E-mails May Doom Martha's BrokerAug 9, 2002 | CNN/Money Congressional investigators have discovered e-mails indicating that Martha Stewart's broker, Peter Bacanovic, and his assistant may have known that regulators were set to reject ImClone's application for a new cancer drug.
Rep. James Greenwood, R-Pa., chairman of the House Energy and Commerce subcommittee, which is investigating the matter, told CNNfn of an exchange between Bacanovic and his assistant, Doug Faneuil, that took place shortly before federal regulators announced they would not consider the application.
One e-mail with "imcl" in the subject line was sent by Bacanovic to Faneuil, saying "Has the news come out yet? Let me know. Thx, P." IMCL is Imclone's stock symbol on Nasdaq.
Faneuil responded: "Nothing yet. I'll let you know. No call from Martha either."
In another e-mail, also dated Dec. 27, Faneuil notifies Stewart that her ImClone stock was sold, according to a House Energy and Commerce source.
Investigators are trying to determine whether Stewart had inside information when she sold nearly 4,000 ImClone shares on Dec. 27, the day before the Food and Drug Administration announced it had refused to review the biotechnology company's application for its cancer drug, Erbitux. The news sent ImClone's stock tumbling.
While the e-mails do not prove that Bacanovic and Faneuil knew that the FDA was going to reject ImClone's Erbitux application, they suggest that they knew, Greenwood told Reuters.
"It certainly is not proof positive, but it is very suggestive of the fact that ... Bacanovic and Faneuil were aware of pending news, the negative news from the FDA and how it would impact the stock," Greenwood told the news agency in an interview.
"It also of course indicates they made efforts to contact Ms. Stewart about this," he was quoted as saying.
Merrill Lynch has placed both Faneuil and Bacanovic on paid leave. The e-mails cited by Greenwood were part of records Merrill has provided to investigators.
Stewart has said that she and Bacanovic had a pre-existing agreement to sell her shares if the price dipped below $60, which it did on Dec. 27. However, Bacanovic's assistant, Douglas Faneuil, has told investigators that he advised Stewart to sell her shares that day, a source has told CNN/Money.
Faneuil also claims that Bacanovic ordered him to tell Martha to sell her ImClone shares, the Wall Street Journal has reported. But Bacanovic denies telling his assistant to do anything improper and did not order Faneuil to tell Stewart to dump her shares, CNN/Money has reported.
Congressional Investigators have been unable to find any written evidence of a pact between Bacanovic and Stewart.
Stewart, who has not been charged and has repeatedly denied any wrongdoing, has already provided some phone logs and other personal records to Congress as it investigates the sale.
A spokeswoman for Stewart could not be reached for comment late Friday, nor could officials at her company, Martha Stewart Living Omnimedia.
Faneuil did not return a telephone message. Attorneys for Bacanovic and Faneuil could not be reached.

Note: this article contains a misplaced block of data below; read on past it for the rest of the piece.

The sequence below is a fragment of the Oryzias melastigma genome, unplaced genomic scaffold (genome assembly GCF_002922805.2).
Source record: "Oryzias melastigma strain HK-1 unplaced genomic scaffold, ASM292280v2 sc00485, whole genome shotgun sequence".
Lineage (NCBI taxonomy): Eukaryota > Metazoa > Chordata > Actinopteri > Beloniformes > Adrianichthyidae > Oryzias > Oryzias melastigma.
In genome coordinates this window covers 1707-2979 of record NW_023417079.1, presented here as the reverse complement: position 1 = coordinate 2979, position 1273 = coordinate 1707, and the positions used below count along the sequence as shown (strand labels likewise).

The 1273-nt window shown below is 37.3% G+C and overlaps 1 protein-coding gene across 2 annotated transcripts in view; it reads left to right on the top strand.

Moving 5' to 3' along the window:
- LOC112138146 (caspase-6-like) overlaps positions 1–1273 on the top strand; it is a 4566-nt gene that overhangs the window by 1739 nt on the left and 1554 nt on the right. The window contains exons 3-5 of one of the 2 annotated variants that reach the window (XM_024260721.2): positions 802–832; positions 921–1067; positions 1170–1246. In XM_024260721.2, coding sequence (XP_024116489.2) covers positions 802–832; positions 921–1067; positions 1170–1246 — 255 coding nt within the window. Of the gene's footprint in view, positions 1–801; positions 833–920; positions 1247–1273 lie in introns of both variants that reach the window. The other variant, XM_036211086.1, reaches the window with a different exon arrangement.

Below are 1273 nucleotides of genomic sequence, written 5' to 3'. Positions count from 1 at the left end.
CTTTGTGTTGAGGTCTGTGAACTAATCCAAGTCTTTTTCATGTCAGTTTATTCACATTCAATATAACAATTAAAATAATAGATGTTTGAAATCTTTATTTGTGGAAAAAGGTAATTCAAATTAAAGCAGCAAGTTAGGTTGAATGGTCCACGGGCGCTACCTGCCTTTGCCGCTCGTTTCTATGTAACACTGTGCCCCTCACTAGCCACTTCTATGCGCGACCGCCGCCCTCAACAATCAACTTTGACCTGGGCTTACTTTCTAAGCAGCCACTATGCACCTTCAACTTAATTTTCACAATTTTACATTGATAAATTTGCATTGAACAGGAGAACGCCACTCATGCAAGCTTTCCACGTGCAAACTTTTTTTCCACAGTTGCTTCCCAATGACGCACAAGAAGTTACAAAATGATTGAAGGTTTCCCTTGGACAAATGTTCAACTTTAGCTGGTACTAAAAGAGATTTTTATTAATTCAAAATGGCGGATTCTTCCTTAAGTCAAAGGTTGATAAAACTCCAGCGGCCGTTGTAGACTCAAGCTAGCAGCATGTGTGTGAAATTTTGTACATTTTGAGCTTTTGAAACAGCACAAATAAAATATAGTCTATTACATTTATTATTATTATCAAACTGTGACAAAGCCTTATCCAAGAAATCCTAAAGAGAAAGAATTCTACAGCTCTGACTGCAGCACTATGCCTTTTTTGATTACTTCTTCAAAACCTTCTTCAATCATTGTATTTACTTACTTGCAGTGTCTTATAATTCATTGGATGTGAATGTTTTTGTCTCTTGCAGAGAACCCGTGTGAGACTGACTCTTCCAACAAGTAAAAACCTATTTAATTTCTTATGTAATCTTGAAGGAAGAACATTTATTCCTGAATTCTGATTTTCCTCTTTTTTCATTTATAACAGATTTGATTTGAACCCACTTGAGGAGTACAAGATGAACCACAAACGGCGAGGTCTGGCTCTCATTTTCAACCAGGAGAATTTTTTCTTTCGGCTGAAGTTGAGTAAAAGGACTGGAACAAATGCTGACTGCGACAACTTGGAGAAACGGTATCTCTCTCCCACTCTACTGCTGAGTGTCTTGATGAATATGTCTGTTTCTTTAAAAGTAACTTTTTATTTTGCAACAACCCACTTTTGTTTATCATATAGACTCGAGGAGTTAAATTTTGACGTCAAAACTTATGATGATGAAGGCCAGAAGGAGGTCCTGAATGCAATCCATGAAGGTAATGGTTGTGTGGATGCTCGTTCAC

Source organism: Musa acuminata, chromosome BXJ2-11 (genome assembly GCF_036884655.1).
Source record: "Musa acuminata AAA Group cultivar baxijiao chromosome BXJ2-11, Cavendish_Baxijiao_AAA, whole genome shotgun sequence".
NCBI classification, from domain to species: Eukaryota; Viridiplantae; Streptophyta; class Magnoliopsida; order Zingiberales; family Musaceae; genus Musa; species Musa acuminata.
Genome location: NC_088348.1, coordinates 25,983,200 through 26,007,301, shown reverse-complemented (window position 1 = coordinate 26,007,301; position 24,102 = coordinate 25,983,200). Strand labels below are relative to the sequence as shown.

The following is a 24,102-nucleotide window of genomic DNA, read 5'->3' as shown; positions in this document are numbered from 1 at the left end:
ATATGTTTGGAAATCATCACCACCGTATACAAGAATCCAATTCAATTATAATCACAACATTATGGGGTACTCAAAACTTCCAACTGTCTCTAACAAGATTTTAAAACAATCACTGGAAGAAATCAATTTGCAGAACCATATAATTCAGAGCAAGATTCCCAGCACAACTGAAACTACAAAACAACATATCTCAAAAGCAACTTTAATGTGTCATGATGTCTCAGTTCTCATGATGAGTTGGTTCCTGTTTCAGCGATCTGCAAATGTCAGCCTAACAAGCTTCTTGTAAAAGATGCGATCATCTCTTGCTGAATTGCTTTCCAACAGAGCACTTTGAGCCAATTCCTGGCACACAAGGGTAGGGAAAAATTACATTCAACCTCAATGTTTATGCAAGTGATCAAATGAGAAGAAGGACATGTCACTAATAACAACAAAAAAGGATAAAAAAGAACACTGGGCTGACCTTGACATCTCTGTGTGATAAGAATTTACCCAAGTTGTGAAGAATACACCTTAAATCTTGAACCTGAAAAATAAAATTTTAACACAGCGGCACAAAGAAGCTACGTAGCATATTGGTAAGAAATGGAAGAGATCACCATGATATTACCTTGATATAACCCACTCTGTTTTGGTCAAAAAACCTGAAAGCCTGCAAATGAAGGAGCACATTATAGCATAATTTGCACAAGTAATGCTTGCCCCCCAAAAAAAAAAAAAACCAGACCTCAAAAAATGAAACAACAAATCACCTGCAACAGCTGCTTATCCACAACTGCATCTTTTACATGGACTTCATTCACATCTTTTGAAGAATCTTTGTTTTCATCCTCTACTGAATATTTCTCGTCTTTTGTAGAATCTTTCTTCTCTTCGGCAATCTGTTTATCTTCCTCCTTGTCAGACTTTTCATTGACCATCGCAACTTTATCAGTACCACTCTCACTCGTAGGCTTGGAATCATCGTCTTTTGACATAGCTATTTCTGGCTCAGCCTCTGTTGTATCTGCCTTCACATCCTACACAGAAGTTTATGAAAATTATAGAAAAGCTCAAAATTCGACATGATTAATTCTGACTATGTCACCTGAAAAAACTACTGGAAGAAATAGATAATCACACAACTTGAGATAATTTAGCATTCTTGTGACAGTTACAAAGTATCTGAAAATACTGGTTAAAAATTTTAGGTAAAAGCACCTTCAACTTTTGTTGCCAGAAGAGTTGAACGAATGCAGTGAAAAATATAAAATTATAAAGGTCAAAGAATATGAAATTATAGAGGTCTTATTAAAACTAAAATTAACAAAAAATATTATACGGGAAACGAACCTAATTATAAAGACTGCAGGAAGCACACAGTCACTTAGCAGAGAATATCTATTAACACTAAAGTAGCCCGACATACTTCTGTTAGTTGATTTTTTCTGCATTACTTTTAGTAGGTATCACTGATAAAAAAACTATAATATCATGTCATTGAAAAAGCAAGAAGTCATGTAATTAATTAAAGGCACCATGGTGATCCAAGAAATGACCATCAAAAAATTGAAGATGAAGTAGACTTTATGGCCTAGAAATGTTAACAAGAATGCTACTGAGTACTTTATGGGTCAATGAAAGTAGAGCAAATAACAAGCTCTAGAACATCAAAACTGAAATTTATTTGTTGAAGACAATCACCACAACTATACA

Will Martha talk?
Separately, congressional investigators might subpoena Stewart to force her to answer questions regarding her sale of ImClone stock last December, while a key witness reportedly is cooperating with investigators.
Earlier this week, congressional panels probing Stewart's sale of ImClone stock sent a letter to the homemaking guru, urging her to reconsider her refusal to voluntarily appear before investigators to answer questions.
At that time, a spokesman for the House Energy and Commerce Committee said it would subpoena Stewart to get the information it needs. Now it appears that the congressional panel is seriously thinking about forcing Stewart to appear before them.
"We are considering the possibility of issuing a subpoena to Martha Stewart to appear before our committee," Ken Johnson, a spokesman for the House Energy and Commerce Committee, told CNNfn Friday. "However, Chairman (Billy) Tauzin (R-La.) has not made a final decision."
News of the subpoena follows reports that a key witness is cooperating with investigators.
Mariana Pasternak, a Westport, Conn., real estate agent who is a friend of the home-decor merchandiser, was with Stewart on her private jet heading for a Mexico vacation at about the time she sold the shares, the Wall Street Journal reported Friday.
Pasternak is the ex-wife of Dr. Bart Pasternak, a friend of former ImClone CEO Sam Waksal. Dr. Pasternak himself sold 10,000 ImClone shares before the FDA rejected the company's drug application, the newspaper said in its report.
Waksal, also a close friend of Stewart's, was indicted Wednesday on charges of securities fraud, bank fraud and perjury related to his attempt to sell ImClone shares, and for allegedly tipping off others to sell their stock before the FDA announced its decision. The former ImClone CEO is expected to be arraigned Monday morning.
Stewart and Pasternak were headed to Mexico Dec. 27 for a vacation when Stewart sold her shares. The next day was the day the FDA announced the rejection.
Pasternak and her ex-husband have made initial contact with congressional staffers, people familiar with situation told CNNfn. But federal prosecutors have asked the congressional committee to "lay off" Pasternak, a source close to the investigation told CNN.
Stewart is also under investigation by the U.S. Attorney's office in Manhattan for possible insider trading as well as obstruction of justice and making false statements about why she sold her ImClone stock, the Wall Street Journal reported.